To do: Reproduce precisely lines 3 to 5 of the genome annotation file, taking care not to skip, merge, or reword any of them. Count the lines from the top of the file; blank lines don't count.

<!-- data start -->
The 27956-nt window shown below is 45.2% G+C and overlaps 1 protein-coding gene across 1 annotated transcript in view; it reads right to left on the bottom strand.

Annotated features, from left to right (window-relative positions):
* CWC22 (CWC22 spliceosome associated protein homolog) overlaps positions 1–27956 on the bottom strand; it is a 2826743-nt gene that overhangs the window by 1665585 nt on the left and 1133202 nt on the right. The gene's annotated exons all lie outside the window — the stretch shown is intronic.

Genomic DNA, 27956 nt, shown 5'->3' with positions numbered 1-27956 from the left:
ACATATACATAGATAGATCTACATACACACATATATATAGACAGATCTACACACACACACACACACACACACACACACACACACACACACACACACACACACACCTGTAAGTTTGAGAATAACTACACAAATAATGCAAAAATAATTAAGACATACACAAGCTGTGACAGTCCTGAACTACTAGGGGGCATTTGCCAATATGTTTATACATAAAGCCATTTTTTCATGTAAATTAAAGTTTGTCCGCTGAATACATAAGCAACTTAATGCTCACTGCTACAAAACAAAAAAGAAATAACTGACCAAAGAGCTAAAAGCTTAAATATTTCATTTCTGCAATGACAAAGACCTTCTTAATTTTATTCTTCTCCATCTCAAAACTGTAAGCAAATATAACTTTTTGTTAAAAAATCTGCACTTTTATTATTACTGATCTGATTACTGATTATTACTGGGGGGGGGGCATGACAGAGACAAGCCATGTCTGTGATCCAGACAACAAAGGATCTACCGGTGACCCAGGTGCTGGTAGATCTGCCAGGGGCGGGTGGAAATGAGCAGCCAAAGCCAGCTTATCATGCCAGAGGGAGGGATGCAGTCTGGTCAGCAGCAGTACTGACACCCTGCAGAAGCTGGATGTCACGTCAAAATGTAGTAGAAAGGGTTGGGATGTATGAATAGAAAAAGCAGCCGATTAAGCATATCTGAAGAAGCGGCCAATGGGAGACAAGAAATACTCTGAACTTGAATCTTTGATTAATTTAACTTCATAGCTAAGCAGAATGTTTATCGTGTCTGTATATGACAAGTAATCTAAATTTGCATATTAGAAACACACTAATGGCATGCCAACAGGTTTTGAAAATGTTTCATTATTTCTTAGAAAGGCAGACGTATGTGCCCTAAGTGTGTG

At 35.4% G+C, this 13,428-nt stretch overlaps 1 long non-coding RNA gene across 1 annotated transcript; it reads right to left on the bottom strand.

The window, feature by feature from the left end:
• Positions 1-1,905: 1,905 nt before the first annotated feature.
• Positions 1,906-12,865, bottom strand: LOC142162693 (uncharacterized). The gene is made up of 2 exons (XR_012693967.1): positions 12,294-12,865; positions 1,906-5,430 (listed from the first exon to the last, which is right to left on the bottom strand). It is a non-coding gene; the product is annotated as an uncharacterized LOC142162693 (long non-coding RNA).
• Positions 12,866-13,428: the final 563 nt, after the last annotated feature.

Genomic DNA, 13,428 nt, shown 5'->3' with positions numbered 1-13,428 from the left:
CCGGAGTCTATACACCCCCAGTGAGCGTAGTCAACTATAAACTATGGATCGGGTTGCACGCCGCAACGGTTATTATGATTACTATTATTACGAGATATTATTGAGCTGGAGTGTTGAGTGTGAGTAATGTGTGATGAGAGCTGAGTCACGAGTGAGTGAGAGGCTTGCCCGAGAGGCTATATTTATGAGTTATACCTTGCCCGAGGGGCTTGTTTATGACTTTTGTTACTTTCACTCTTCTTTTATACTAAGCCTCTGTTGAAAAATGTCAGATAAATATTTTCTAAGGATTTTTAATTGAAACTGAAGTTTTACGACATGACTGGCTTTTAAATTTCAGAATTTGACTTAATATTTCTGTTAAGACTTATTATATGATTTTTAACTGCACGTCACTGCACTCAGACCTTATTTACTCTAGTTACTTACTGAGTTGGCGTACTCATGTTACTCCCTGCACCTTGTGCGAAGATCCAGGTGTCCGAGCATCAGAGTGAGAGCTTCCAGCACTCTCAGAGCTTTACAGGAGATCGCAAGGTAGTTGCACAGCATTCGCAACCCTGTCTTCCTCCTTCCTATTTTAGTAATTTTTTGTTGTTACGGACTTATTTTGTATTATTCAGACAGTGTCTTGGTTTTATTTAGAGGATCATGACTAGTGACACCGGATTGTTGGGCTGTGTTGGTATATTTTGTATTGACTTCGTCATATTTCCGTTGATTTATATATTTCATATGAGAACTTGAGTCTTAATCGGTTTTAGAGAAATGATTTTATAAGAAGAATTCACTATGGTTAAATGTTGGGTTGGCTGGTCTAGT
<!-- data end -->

* CWC22 (CWC22 spliceosome associated protein homolog) overlaps positions 1–27956 on the bottom strand; it is a 2826743-nt gene that overhangs the window by 1665585 nt on the left and 1133202 nt on the right. The gene's annotated exons all lie outside the window — the stretch shown is intronic.

Genomic DNA, 27956 nt, shown 5'->3' with positions numbered 1-27956 from the left:
ACATATACATAGATAGATCTACATACACACATATATATAGACAGATCTACACACACACACACACACACACACACACACACACACACACACACACACACACACACCTGTAAGTTTGAGAATAACTACACAAATAATGCAAAAATAATTAAGACATACACAAGCTGTGACAGTCCTGAACTACTAGGGGGCATTTGCCAATATGTTTATACATAAAGCCATTTTTTCATGTAAATTAAAGTTTGTCCGCTGAATACATAAGCAACTTAATGCTCACTGCTACAAAACAAAAAAGAAATAACTGACCAAAGAGCTAAAAGCTTAAATATTTCATTTCTGCAATGACAAAGACCTTCTTAATTTTATTCTTCTCCATCTCAAAACTGTAAGCAAATATAACTTTTTGTTAAAAAATCTGCACTTTTATTATTACTGATCTGATTACTGATTATTACTGGGGGGGGGGCATGACAGAGACAAGCCATGTCTGTGATCCAGACAACAAAGGATCTACCGGTGACCCAGGTGCTGGTAGATCTGCCAGGGGCGGGTGGAAATGAGCAGCCAAAGCCAGCTTATCATGCCAGAGGGAGGGATGCAGTCTGGTCAGCAGCAGTACTGACACCCTGCAGAAGCTGGATGTCACGTCAAAATGTAGTAGAAAGGGTTGGGATGTATGAATAGAAAAAGCAGCCGATTAAGCATATCTGAAGAAGCGGCCAATGGGAGACAAGAAATACTCTGAACTTGAATCTTTGATTAATTTAACTTCATAGCTAAGCAGAATGTTTATCGTGTCTGTATATGACAAGTAATCTAAATTTGCATATTAGAAACACACTAATGGCATGCCAACAGGTTTTGAAAATGTTTCATTATTTCTTAGAAAGGCAGACGTATGTGCCCTAAGTGTGTG